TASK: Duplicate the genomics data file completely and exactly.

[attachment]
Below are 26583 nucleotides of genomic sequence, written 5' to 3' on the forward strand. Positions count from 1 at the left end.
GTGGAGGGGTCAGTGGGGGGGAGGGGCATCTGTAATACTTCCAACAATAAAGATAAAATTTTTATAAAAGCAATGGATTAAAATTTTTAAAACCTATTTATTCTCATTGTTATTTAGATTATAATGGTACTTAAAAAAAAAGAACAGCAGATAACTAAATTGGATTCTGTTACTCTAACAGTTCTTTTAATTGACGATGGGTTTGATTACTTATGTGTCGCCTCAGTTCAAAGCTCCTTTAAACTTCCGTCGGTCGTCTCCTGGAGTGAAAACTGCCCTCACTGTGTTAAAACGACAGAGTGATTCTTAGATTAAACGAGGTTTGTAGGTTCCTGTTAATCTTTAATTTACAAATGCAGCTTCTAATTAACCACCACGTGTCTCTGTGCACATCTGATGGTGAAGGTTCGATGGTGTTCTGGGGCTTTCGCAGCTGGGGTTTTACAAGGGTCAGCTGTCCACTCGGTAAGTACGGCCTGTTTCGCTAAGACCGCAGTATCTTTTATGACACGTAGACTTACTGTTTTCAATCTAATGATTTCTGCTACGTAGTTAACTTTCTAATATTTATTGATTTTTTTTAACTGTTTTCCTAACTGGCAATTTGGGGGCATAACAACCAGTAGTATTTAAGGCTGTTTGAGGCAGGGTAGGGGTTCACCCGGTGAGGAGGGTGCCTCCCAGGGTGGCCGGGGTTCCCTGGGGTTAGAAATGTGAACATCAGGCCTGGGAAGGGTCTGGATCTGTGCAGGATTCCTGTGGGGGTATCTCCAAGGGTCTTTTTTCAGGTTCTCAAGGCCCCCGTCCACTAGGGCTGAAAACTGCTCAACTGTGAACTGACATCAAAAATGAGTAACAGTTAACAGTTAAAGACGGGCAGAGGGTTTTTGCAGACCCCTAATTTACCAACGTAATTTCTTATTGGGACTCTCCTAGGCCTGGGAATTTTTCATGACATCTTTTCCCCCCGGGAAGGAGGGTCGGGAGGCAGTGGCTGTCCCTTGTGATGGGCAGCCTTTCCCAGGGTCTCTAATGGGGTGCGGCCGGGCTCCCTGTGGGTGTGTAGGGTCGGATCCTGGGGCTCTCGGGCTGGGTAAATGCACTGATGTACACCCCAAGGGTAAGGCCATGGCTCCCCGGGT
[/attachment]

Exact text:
Below are 26583 nucleotides of genomic sequence, written 5' to 3' on the forward strand. Positions count from 1 at the left end.
GTGGAGGGGTCAGTGGGGGGGAGGGGCATCTGTAATACTTCCAACAATAAAGATAAAATTTTTATAAAAGCAATGGATTAAAATTTTTAAAACCTATTTATTCTCATTGTTATTTAGATTATAATGGTACTTAAAAAAAAAGAACAGCAGATAACTAAATTGGATTCTGTTACTCTAACAGTTCTTTTAATTGACGATGGGTTTGATTACTTATGTGTCGCCTCAGTTCAAAGCTCCTTTAAACTTCCGTCGGTCGTCTCCTGGAGTGAAAACTGCCCTCACTGTGTTAAAACGACAGAGTGATTCTTAGATTAAACGAGGTTTGTAGGTTCCTGTTAATCTTTAATTTACAAATGCAGCTTCTAATTAACCACCACGTGTCTCTGTGCACATCTGATGGTGAAGGTTCGATGGTGTTCTGGGGCTTTCGCAGCTGGGGTTTTACAAGGGTCAGCTGTCCACTCGGTAAGTACGGCCTGTTTCGCTAAGACCGCAGTATCTTTTATGACACGTAGACTTACTGTTTTCAATCTAATGATTTCTGCTACGTAGTTAACTTTCTAATATTTATTGATTTTTTTTAACTGTTTTCCTAACTGGCAATTTGGGGGCATAACAACCAGTAGTATTTAAGGCTGTTTGAGGCAGGGTAGGGGTTCACCCGGTGAGGAGGGTGCCTCCCAGGGTGGCCGGGGTTCCCTGGGGTTAGAAATGTGAACATCAGGCCTGGGAAGGGTCTGGATCTGTGCAGGATTCCTGTGGGGGTATCTCCAAGGGTCTTTTTTCAGGTTCTCAAGGCCCCCGTCCACTAGGGCTGAAAACTGCTCAACTGTGAACTGACATCAAAAATGAGTAACAGTTAACAGTTAAAGACGGGCAGAGGGTTTTTGCAGACCCCTAATTTACCAACGTAATTTCTTATTGGGACTCTCCTAGGCCTGGGAATTTTTCATGACATCTTTTCCCCCCGGGAAGGAGGGTCGGGAGGCAGTGGCTGTCCCTTGTGATGGGCAGCCTTTCCCAGGGTCTCTAATGGGGTGCGGCCGGGCTCCCTGTGGGTGTGTAGGGTCGGATCCTGGGGCTCTCGGGCTGGGTAAATGCACTGATGTACACCCCAAGGGTAAGGCCATGGCTCCCCGGGT